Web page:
I have always intentionally tried to keep my job as a teacher out of my blog posts. I firmly believe there should be a separation between my work and my home within my posts. I’d rather not tell stories of unnamed students–I teach in a small enough school, people would figure it out pretty quickly who I was talking about.
BUT, I have had this overwhelming feeling to share what my students did on Friday to help members of their community. Before I tell you their story, I have to give you the background information:
Last Saturday–April 14th–Kansas experienced an outbreak of storms. We were expecting them, too. The National Weather Service had issued a severe weather threat for areas including our part of Kansas days before. I anxiously waited for Saturday as I watched the news and kept tabs on my family living in Oklahoma who started seeing the weather a day before us.
I wasn’t surprised when the weathermen at the Wichita television stations broke into programming very early that Saturday afternoon and began a marathon coverage of severe weather. In fact, the National Weather Service now says that Kansas was hit by more than a month’s worth of tornadoes on that day alone.
Adam was planting corn all day trying to get as many acres covered as possible. And then that afternoon the storms starting popping up around the area. A line of storms passed through the county to the west of us–which is where my school is. A tornado had been spotted 5 miles west of the town where I teach. Then the news showed live video from a storm spotter of a funnel five miles west of a town where many of my students live.
Time and time again the spotters and the weathermen would say things like, “This is a large wedge funnel…luckily it is out in the middle of nowhere so there will be minimal damage.”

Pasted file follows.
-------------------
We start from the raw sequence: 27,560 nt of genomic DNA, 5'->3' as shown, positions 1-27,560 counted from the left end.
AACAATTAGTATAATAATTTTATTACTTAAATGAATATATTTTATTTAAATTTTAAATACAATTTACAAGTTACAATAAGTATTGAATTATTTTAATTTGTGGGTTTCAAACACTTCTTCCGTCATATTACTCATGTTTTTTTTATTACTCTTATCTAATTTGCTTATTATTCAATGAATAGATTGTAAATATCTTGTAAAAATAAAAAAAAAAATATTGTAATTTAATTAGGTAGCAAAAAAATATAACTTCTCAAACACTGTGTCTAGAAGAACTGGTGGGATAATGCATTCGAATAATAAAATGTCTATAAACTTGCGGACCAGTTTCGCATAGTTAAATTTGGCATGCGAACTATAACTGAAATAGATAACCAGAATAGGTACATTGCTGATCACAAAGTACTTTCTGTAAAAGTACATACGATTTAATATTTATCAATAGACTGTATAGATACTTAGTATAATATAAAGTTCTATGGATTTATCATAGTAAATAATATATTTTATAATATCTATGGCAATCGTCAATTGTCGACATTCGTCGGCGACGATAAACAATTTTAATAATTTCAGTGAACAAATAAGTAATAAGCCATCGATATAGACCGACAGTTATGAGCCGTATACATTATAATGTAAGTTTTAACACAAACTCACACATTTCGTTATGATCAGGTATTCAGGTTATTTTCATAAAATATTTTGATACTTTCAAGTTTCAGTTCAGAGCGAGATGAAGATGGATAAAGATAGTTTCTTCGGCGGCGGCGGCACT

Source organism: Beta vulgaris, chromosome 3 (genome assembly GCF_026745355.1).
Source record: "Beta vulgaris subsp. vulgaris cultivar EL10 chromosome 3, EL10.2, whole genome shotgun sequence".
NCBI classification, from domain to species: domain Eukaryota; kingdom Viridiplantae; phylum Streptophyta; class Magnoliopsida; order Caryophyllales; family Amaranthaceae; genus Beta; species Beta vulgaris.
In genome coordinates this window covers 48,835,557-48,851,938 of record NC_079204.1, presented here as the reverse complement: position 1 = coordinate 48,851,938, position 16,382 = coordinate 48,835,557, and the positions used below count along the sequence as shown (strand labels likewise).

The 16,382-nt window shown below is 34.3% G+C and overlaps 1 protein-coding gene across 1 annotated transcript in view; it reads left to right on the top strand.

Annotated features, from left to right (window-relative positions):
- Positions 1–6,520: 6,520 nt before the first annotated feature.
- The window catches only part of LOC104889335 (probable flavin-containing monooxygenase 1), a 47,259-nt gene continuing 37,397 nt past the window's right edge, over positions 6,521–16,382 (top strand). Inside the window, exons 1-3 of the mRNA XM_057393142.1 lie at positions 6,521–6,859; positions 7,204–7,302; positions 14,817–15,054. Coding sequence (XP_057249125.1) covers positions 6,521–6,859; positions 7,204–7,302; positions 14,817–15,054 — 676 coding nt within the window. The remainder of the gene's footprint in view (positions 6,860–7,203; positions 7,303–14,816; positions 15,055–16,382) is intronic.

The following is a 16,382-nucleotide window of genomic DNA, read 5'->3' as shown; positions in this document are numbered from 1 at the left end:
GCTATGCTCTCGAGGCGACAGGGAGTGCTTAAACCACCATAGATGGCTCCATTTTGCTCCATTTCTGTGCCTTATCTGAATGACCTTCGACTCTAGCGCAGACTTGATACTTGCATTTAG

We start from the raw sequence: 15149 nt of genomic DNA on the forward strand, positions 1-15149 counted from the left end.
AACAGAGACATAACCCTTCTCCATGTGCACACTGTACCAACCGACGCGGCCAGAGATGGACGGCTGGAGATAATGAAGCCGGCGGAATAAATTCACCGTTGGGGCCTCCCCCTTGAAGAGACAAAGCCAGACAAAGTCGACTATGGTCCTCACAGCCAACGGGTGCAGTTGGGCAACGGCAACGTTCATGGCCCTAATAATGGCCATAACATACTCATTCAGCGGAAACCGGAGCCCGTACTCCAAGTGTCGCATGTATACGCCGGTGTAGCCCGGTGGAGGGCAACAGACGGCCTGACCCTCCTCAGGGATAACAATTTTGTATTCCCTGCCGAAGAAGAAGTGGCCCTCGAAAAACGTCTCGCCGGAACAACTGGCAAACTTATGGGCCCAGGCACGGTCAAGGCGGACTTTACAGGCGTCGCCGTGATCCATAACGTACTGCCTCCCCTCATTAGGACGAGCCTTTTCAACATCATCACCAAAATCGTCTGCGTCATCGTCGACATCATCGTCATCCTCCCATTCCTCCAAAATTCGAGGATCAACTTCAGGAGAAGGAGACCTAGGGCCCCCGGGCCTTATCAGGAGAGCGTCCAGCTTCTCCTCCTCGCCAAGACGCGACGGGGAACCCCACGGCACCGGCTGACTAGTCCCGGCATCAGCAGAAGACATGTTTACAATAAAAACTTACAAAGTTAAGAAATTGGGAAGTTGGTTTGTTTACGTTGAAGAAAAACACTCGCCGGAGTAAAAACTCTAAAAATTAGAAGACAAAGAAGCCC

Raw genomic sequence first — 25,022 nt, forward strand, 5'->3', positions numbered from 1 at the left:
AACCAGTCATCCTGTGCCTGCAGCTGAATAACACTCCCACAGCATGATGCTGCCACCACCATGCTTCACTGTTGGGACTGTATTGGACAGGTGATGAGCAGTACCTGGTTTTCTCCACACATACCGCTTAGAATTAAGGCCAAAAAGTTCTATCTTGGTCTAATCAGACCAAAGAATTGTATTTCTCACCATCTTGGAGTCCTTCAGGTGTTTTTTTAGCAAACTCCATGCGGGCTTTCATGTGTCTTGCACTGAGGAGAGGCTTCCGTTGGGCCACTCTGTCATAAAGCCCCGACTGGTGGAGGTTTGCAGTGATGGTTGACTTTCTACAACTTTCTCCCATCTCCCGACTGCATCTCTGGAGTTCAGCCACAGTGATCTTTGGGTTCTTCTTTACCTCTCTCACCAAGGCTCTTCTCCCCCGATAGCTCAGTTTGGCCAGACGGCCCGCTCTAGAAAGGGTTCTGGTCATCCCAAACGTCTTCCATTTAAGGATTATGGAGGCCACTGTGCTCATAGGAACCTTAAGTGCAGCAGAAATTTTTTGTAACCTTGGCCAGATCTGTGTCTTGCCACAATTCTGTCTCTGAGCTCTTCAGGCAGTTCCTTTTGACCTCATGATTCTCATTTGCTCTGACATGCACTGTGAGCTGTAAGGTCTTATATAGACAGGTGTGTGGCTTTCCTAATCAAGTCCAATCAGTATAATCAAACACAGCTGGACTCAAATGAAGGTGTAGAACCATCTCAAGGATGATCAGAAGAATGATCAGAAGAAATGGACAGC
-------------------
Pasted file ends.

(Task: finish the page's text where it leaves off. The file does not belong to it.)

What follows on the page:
While I’d have to agree we were very lucky that the storms didn’t go through more towns, I have to question the “middle of nowhere” comments. There was damage in these “middle of nowhere” places and people live here, too.
As the evening went on (and while one of the dogs and I hunkered down in the basement while watching storm coverage) they began showing the damage from the storms.
When I got to school on Monday morning, students stopped by my room to show me pictures of the funnels that they had captured on their cell phones. A couple students checked in with me to get their assignments and to let me know they’d be missing class because they were helping clean-up. I had a feeling that the students who came to school felt like they should be out helping as well–and I sincerely believe it had nothing to do with wanting to miss class, or postpone state assessments, or skip practice. I really, truly believe these students had a sincere feeling of urgency to help others.
Fast forward to that Friday…
The entire student body at my school–which is abut 160 students– participated in a community service project for the ENTIRE school day.
Sixth through twelfth grade students showed up wearing their work clothes and sturdy shoes. Some brought their own work gloves, and rakes, and coveralls.
The younger students stayed in town to complete projects, and the older students (8th grade-12th grade) went out to help six area families who had been affected by the storms.
Walking wheat fields wasn’t the only thing students did. They also helped clear fields that still need to be planted.
While the students were clearing debris from the fields and pastures they had to also keep their eyes open for other things–things of value.
Because aside from barns, outbuildings, and grain bins that were damaged and destroyed during the storms…
I can’t tell you how proud I am of my students. These kids felt the need to help, they went out and worked hard to make a difference for people of their community, and they put their all into it. And while I’m not at all surprised by it, their work ethic, compassion, and dedication still simply amazed me.
So many lessons to learn at school–whether in a classroom or out in the middle of nowhere.